HIRAYA GALLERY

35 years of Philippine contemporary art

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‘Dream’ by hyper-realist Randalf Dilla

‘Dream’ by hyper-realist Randalf Dilla

Founded in 1980 at the heart of Manila, Hiraya Gallery has a long-standing contribution to the development of contemporary art in the country. This year, the gallery is marking 35 years of showcasing Philippine contemporary art with a collective exhibition that reminisces the gallery’s humble beginnings and an all-star league of artists from various generations.

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Ongoing until October 30 at the ArtistSpace of the Ayala Museum, the exhibit revealed new works of some of the country’s well known contemporary visual artists respected for their technical prowess and gravitas namely New York based expressionist Julio Austria, hyper-realist Randalf Dilla, master of iconography Eric Guazon, and story weaver Mario de Rivera.

There will also be works from the exhibitions of Jose Legaspi (Dark Memories), Maya Munoz (Visceral Fictions), Santiago Bose (Filipino Subconscious), and Norberto Carating (Emotive Abstraction), among others.

The choice of works shed light on the gallery’s sterling accomplishment in exposing and promoting the serious works of young but equally talented Filipino artists and its vital role in empowering artists to develop their talents and achieve their full potential.

It is this role that has earned Hiraya Gallery acclaim from a string of respected art writers and critics from the academe and major publications such as art critic Leonides Benesa, the former director and chief curator of the Ateneo Art Gallery, Richie Lerma, Businessworld columnist Angel de Jesus and lifestyle writer Arturo Veloira, to name a few.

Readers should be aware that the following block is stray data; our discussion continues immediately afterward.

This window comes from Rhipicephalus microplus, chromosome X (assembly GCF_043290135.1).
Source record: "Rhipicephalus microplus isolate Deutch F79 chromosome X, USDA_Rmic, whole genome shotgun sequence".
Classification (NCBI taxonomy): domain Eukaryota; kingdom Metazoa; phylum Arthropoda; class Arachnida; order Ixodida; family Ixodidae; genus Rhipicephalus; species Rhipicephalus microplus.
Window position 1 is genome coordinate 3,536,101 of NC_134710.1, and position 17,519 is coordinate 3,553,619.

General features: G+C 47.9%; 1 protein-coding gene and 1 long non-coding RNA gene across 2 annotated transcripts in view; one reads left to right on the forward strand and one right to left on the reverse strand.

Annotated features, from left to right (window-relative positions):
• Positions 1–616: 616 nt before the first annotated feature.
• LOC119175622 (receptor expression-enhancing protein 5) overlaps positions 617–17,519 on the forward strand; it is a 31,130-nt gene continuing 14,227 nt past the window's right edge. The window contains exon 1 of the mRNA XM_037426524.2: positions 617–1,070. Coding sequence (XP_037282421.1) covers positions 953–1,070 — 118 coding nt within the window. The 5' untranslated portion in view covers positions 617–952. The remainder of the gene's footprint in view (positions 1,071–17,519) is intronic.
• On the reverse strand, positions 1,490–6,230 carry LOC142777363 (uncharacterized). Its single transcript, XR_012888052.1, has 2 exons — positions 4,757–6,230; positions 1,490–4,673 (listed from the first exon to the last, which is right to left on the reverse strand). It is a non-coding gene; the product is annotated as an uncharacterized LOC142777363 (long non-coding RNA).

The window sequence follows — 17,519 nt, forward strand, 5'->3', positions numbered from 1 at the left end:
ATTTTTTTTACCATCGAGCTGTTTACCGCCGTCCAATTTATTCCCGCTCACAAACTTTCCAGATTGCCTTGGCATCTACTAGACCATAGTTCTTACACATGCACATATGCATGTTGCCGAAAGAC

Hiraya’s much acclaimed role stems from the gallery’s noble mandate- which is to contribute to the development of Filipino contemporary art.

Julio Austria’s ‘Foot Soldier’s Creed

Julio Austria’s ‘Foot Soldier’s Creed

For over three decades, the Hiraya team led by Didi Dee, founder and artistic director of the gallery, has worked toward this end by tirelessly exploring new talents, experimenting new styles and exhibiting for the purpose of documentation (and not commercialism).

Interestingly, Hiraya has also sponsored artists in biennales, scouted for local and international venues and collected the artworks produced by its own artists in its commitment to advocating Filipino art.

Moreover, it has scored a great deal in discovering prodigies through its own formula for selecting artists. The process, according to Dee, involves a critical analysis of past and recent works, evaluation of the artist’s present concerns, and the study of an artist’s partial collection prior to an exhibition. It also banks not on the “established” or popular, rather, on artists whose “technical competence in their craft is equaled only by their dedication, intellectual honesty, depth, sensitivity and seriousness in their art regardless of their school, medium or style”.

More than three decades have passed and the gallery has truly grown from that “tiny establishment obscured by restaurants in Ermita, Manila” into one of the country’s most reputable art galleries.

With a vision to open new frontiers in art by exploring new talents and styles, and a team energized to expose these talents to the local and international art scene, Hiraya Gallery will continue to pave the way for the development of Philippine contemporary art and bring “to the public eye some of the most talented of the new breed of Filipino painters and sculptors.”

35 Years of Showcasing Filipino Contemporary Art is running until October 30. ArtistSpace is at the Ground Level, Ayala Museum Annex, Makati Avenue corner De La Rosa Street, Greenbelt Park, Makati City.

For more information, contact Lorraine Datuin, ArtistSpace gallery coordinator, at 759-8288 or e-mail artistspace@ayalafoundation.org.

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